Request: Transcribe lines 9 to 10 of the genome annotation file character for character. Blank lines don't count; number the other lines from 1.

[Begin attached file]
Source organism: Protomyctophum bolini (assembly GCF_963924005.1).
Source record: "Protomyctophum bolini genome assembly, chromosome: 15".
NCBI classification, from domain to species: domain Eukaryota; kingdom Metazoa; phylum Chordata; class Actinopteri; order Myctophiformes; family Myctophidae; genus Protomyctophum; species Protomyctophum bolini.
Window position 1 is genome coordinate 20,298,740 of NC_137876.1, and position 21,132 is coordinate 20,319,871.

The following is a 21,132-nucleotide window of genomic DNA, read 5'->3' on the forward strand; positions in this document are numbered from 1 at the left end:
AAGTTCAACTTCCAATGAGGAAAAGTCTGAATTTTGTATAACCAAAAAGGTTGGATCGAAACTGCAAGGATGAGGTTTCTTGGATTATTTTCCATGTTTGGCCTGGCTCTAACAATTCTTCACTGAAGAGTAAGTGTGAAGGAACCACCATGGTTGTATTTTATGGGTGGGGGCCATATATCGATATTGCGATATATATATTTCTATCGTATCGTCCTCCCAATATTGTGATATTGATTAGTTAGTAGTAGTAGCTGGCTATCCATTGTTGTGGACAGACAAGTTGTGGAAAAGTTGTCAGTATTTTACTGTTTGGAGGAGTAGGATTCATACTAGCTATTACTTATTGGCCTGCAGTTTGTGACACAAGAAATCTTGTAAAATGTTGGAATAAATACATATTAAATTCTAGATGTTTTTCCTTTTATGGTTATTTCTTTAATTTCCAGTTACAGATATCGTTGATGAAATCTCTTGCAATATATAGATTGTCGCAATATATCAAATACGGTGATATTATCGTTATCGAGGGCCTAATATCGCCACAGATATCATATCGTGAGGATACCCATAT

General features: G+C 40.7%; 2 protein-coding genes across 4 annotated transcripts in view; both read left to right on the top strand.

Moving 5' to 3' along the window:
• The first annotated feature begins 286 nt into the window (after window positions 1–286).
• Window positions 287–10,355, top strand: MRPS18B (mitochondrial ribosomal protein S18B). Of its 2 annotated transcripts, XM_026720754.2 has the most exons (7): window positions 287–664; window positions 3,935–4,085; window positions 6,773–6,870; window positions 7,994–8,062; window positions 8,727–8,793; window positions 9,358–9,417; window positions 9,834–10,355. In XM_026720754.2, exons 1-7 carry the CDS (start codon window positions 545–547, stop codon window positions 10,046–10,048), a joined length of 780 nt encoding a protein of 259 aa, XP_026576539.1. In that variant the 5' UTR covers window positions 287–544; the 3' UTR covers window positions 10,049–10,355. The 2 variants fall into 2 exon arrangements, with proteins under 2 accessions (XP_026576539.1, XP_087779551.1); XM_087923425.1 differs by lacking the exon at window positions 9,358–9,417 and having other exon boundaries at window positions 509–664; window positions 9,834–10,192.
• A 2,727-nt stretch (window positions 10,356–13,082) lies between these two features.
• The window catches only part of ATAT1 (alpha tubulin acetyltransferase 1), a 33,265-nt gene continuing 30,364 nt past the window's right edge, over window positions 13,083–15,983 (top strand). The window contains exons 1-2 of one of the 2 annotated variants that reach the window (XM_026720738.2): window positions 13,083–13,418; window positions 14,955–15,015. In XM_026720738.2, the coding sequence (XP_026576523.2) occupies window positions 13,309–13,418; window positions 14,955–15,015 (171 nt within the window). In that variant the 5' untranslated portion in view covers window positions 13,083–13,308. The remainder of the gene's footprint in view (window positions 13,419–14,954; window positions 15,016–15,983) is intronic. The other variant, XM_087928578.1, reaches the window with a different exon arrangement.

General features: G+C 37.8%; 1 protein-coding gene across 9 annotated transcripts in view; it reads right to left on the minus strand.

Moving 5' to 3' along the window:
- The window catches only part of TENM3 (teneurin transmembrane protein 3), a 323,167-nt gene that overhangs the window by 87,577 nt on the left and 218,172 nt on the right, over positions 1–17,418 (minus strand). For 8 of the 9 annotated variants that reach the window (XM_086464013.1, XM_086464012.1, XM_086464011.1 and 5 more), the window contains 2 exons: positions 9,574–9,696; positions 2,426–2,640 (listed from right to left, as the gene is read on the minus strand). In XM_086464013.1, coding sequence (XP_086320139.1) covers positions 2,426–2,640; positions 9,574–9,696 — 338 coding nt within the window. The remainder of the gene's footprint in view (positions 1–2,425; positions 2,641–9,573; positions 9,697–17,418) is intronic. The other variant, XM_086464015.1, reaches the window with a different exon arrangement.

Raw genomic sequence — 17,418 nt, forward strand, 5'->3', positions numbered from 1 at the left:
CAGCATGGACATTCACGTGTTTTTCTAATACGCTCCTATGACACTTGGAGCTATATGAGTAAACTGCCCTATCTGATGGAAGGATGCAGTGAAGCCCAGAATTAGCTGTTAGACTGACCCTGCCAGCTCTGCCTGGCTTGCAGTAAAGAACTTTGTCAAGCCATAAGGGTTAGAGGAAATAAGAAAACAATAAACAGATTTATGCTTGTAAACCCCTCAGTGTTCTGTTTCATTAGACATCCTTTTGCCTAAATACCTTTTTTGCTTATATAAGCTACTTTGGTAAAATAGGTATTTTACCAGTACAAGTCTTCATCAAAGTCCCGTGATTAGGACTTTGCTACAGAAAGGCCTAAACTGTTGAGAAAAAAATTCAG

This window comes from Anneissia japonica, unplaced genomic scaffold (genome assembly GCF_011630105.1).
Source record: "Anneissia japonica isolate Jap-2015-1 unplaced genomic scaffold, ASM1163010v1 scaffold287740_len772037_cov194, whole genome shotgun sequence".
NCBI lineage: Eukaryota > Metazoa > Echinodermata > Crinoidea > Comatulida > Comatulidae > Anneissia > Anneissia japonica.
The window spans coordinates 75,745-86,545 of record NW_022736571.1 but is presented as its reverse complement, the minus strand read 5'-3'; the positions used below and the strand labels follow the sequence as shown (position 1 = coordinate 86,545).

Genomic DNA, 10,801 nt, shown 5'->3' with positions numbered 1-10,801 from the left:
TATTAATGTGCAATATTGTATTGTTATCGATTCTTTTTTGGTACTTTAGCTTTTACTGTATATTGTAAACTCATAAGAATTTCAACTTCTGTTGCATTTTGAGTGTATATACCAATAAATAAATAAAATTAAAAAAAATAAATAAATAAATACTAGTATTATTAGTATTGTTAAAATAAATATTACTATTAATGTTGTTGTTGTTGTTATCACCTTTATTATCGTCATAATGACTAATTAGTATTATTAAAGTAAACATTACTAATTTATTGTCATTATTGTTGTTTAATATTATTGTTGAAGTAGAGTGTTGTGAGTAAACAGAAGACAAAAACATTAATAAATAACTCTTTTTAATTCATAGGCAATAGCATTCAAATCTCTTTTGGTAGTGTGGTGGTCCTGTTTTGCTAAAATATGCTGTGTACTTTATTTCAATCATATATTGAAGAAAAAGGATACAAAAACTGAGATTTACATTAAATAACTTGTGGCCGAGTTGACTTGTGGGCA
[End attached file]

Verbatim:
• The first annotated feature begins 286 nt into the window (after window positions 1–286).
• Window positions 287–10,355, top strand: MRPS18B (mitochondrial ribosomal protein S18B). Of its 2 annotated transcripts, XM_026720754.2 has the most exons (7): window positions 287–664; window positions 3,935–4,085; window positions 6,773–6,870; window positions 7,994–8,062; window positions 8,727–8,793; window positions 9,358–9,417; window positions 9,834–10,355. In XM_026720754.2, exons 1-7 carry the CDS (start codon window positions 545–547, stop codon window positions 10,046–10,048), a joined length of 780 nt encoding a protein of 259 aa, XP_026576539.1. In that variant the 5' UTR covers window positions 287–544; the 3' UTR covers window positions 10,049–10,355. The 2 variants fall into 2 exon arrangements, with proteins under 2 accessions (XP_026576539.1, XP_087779551.1); XM_087923425.1 differs by lacking the exon at window positions 9,358–9,417 and having other exon boundaries at window positions 509–664; window positions 9,834–10,192.